With her rejection of the imperialist views she was raised on, Albinia Brodrick took the name Gobnait Ní Bhruadair. Gobnait, the patron saint of bee keepers, was a 6th century Irish abbess of Ballyvourney, Co. Cork. She joined Cumann na mBan, became a member of the republican party Sinn Fein and went on to become Sinn Fein Councillor for Kerry in 1920.


In 1921, Civil war broke out over the Anglo-Irish Treaty. She hid both men and arms during this period. A cyclist, she travelled everywhere wearing her blue nurse’s uniform. Many in the locality still remember the swish swishing of Lady Broderick’s big skirts as she rode her bike. One day in May 1923, she cycled on a republican errand to Sneem. When the sixty-one year old refused to stop her bicycle for the pro-treaty forces, they shot her in the leg.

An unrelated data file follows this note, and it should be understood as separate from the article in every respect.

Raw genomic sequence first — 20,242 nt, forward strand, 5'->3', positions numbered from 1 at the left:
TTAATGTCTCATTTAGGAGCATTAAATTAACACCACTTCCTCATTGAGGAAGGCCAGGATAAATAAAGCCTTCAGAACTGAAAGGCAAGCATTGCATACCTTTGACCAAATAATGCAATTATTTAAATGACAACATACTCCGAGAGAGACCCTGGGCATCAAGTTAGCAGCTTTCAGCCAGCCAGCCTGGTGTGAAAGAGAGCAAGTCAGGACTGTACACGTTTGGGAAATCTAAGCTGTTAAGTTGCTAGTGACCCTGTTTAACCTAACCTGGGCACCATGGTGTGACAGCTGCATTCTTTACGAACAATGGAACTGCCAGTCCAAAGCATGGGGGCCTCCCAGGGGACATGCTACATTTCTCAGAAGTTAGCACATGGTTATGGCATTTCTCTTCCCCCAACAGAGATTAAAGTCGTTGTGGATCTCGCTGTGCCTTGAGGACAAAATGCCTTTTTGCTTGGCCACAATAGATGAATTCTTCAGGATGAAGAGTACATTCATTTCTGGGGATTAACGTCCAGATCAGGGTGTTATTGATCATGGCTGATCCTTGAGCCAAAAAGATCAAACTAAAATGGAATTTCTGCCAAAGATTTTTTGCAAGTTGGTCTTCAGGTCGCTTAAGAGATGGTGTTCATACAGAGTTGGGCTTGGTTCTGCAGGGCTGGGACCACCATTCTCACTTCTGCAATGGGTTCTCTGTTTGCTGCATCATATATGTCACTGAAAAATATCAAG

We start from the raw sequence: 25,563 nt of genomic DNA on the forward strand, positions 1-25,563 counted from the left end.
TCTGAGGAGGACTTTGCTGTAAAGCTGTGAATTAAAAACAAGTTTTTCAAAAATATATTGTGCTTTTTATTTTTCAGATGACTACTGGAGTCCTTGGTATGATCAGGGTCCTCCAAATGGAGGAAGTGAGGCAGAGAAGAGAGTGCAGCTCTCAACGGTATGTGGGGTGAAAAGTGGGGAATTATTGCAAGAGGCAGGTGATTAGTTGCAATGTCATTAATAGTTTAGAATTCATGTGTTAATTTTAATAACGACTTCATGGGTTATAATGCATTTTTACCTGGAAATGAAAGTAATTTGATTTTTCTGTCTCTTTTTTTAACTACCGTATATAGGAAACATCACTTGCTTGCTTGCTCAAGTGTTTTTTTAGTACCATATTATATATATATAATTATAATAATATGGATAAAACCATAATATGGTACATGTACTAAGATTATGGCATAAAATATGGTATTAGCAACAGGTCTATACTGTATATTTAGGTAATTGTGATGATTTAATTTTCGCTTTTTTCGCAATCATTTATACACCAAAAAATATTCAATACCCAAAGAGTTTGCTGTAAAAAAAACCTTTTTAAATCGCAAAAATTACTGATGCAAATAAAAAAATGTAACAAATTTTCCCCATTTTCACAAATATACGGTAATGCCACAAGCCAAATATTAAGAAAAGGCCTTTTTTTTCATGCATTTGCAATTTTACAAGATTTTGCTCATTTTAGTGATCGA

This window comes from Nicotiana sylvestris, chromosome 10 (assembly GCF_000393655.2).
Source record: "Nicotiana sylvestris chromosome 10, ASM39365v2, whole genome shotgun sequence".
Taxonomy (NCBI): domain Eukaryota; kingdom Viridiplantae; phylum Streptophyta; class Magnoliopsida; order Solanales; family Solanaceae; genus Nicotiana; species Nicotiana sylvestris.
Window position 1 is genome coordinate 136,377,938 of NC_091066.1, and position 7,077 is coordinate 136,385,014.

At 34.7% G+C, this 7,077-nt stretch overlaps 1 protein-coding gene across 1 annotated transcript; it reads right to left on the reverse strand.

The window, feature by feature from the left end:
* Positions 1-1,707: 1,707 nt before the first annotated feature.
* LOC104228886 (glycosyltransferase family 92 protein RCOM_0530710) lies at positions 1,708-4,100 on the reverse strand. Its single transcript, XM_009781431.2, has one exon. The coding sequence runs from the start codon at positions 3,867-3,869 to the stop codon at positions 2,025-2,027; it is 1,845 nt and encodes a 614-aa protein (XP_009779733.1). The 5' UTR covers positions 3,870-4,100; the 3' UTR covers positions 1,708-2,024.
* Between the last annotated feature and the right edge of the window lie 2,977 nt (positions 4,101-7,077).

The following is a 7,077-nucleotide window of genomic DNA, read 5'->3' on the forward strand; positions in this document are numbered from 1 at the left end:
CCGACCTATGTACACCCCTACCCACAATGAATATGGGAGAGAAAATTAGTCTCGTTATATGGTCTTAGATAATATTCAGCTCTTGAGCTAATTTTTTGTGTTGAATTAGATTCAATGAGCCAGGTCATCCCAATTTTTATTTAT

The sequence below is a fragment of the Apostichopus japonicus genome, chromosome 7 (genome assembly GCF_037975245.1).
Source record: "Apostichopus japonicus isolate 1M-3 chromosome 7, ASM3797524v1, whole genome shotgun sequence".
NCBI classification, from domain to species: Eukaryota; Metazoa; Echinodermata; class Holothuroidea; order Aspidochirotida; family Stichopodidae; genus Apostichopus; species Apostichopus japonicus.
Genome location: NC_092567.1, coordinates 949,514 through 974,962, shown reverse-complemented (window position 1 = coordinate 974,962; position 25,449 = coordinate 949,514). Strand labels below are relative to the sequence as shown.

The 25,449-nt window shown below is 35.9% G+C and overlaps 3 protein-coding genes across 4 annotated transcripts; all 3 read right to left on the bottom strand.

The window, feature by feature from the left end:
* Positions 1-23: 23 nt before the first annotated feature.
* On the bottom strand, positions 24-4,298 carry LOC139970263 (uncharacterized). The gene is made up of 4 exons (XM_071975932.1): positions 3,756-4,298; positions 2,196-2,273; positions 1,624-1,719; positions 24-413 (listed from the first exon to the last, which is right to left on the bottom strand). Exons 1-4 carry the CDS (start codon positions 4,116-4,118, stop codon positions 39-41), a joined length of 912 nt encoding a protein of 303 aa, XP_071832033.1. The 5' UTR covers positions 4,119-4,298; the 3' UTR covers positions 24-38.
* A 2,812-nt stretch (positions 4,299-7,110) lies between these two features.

farm buildings

farm buildings


She was imprisoned in the North Dublin Union where, despite her wounds, she immediately went on hunger strike. 14 days later, and close to death, she was released.

Irish Freedom and Mna na Poblachta

She owned the paper supporting republicanism, Irish Freedom from 1926 to 1937, contributing articles and acting as editor in its later years. At the 1933 convention of Cumann na mBan, Broderick and others split from the group. She formed a new group, Mna na Poblachta with her close friend Mary McSwiney. McSwiney was a sister of Terence McSwiney, playwright and politician who had died in October 1920 after 74 days on huger strike in Brixton prison. Mary herself, founder of a progressive school in Cork, had twice gone on hunger strike when interned during the civil war, and had been elected to the 3rd Dail. The new group, however, attracted only few members. It is believed Lady Broderick was expelled from Sinn Fein in 1935.Irish Freedom paper

No approval for the Hospital